Mushrooms are very cool organisms. In my opinion. They grow in places we find quite undesirable (like manure). They also look alien.

Never did I know of a beautiful mushroom outside of Alice in Wonderland. Sometimes, over the last couple of decades since I have had houseplants, I discovered Leucocoprinus birnbaumii, also called lepiota lutea growing in the soil of some of my plants. The beautiful bright yellow fungi are small, and never last long. I shamelessly pilfered this photo from Wikipedia; I have none of my own for this shroom.

It doesn't harm the plants, but don't eat it. It's unknown whether it's poisonous. Jut enjoy its beauty. Oh, the common name is yellow houseplant mushroom. Here are a couple of links with more information about it:





My great aunt Mary had a garden. As kids, my younger sister and I played nearby, but tried to avoid trampling anything. Rhubarb, a very attractive plant with crimson stalks similar in shape to celery, grew there. If you've seen one, you know its green leaves are prehistorically large and broad, giving the plant an appearance similar to squash. Young stalks remind me of bright lights swiss chard, too.

I call it an old-fashioned vegetable. Why? Mostly older people seem to know of it. Grocery stores seldom carry it, and it's unheard of to many people I've met. But, serve it with strawberries in a pie, and they'll probably never forget it!!

Until it has become established with a good root system, harvesting should be spare. The first year nothing should be harvested. At all times, only the stalks can be eaten. The leaves contain a high amount of oxalic acid, which makes them toxic (slightly to extremely toxic, depending on the information source). Oxalic acid can contribute to the creation of kidney and/or bladder stones. So, just dispose of the leaves. Whether or not they are safe for the compost pile also depends on who one asks.

When something like this grows on your rhubarb:
it will probably become a seed-bearing stem. This should be removed so that the plant's energy can go into producing the stalks for harvest.

Another important thing I have learned. Fertilze, fertilize. It's a heavy feeder. My dad, who grew up in a semi-rural area outside of St. Louis with a neighbor grew the plant, told me, "If you want good rhubarb, put horse manure around the bottom of the plant." Thanks dad.

According to this web site, "rhubarb is as hardy as a weed." However, regular shallow cultivation to remove weeds is needed, as well as watching for Rhubarb curculio, an invasive beetle. The same web site has great detail about growing, harvesting, nutrition and use of rhubarb, as well as many other vegetables and some fruits. Check it out.


I can't help but notice birds in my garden. Besides the potential fertilizer they may leave behind, birds can transport seeds in that same "fertilizer", both desirable and weed seeds. They eat some insect pests as well, plus beneficial bugs. In the balance of a garden's miniature ecosystem, attempting to destroy an entire population of destructive insects may chase away (and poison) the good guys.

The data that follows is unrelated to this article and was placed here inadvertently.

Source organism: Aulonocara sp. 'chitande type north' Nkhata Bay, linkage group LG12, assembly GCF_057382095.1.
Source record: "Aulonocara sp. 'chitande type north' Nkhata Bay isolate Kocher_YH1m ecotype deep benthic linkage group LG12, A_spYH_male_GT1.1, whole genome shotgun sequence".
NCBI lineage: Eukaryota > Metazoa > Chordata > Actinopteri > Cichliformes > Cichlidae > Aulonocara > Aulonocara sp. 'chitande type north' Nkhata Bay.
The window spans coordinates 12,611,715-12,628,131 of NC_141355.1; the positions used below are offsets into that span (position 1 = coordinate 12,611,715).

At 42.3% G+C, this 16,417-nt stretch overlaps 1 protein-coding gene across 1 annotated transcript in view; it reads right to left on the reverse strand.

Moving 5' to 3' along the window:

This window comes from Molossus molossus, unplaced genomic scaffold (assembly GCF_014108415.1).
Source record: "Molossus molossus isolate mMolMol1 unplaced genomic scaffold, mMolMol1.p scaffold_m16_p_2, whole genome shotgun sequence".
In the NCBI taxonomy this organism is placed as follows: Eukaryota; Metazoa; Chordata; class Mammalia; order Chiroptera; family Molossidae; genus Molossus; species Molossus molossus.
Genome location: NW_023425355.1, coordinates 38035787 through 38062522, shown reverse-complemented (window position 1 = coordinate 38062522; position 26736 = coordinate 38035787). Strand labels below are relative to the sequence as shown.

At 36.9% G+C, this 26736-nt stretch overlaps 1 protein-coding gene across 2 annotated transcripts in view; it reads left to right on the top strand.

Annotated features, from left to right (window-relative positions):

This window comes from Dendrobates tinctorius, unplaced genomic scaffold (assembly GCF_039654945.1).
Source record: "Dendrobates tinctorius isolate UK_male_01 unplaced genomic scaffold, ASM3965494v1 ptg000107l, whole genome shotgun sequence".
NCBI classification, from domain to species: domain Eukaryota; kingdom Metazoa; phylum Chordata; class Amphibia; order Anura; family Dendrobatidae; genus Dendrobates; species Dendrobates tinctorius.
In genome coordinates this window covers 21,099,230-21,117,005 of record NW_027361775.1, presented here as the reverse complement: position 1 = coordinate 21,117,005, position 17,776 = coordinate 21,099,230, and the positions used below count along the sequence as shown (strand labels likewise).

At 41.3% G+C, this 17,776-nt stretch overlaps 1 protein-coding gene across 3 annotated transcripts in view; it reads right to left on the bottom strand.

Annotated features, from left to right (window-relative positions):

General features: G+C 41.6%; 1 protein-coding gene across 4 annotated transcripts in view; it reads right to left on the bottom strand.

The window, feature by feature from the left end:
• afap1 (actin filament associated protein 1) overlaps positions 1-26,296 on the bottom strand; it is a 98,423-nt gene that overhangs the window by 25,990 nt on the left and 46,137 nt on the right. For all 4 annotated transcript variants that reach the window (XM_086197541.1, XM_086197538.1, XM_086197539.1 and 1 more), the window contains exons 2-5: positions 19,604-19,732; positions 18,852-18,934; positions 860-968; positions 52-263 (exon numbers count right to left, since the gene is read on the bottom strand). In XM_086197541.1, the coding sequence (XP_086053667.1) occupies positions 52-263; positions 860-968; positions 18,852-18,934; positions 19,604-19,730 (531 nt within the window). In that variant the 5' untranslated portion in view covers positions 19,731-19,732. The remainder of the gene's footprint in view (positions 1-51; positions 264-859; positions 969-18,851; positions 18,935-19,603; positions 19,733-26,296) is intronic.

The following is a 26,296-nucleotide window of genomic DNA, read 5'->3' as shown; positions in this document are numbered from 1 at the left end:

I have seen gold finches quite a bit in the community garden. The beatiful yellow birds with black detailing, among others, are eye-candy as surely as the flowers that attract them. A nice video of deer and several types of birds was filmed in Murrysville, Pennsylvania. To watch it, click here.

I know that furry critters can run away with bulbs one has planted. I've wondered if birds abscond with recently sown seeds, too. Crows and small birds show up in the garden community where I rent my plot. If they do, it hasn't affected germination as far as I can tell. I will have to keep my eyes open.
My sunflowers attract birds. I will gladly grow them each season I can to provide food. In fact, sunflowers are one of the top 10 flowers for birds, according to Birdwatcher's Digest, Mexican sunflowers included.

Supporting sunflowers against strong winds is a challenge I have yet to meet, but so far only one windstorm totaled mine. That was at the end of the season in 2006; frequent heavy rainfall all summer had already washed away a great deal of soil, no doubt contributing to my sunflowers' literal downfall.

Our local newspaper featured an article on bluebirds last Sunday. I have learned that their numbers have declined quite a bit.Sparrows, among others birds, have taken their place, so some people have chosen to learn how to attract and host blue birds. Some advice? Well, they naturally nest in open areas rather than wooded spaces. More advice? Check out this article:
All About Bluebirds

Maybe if we bring them back, happiness will come, too. Why do I say this? Because of the phrase "bluebird of happiness". It reminds me of "Mister blue bird's on my shoulder", a line from the celebratory song Zip-a-dee-doo-dah .

Top ten flowers for birds, according to Bird Watcher's Digest:

1. Purple coneflower
2. Zinnia
3. Sunflower
4. Black-eyed susan
5. Buddleia or butterly bush
6. Bee balm
7. Larkspur and delphinuim
8. Fuschia
9. Salvia
10. Coral bells
Details on these flowers can be found at the link:
Bird Watcher's Digest

Bluebird Society of Pennsylvania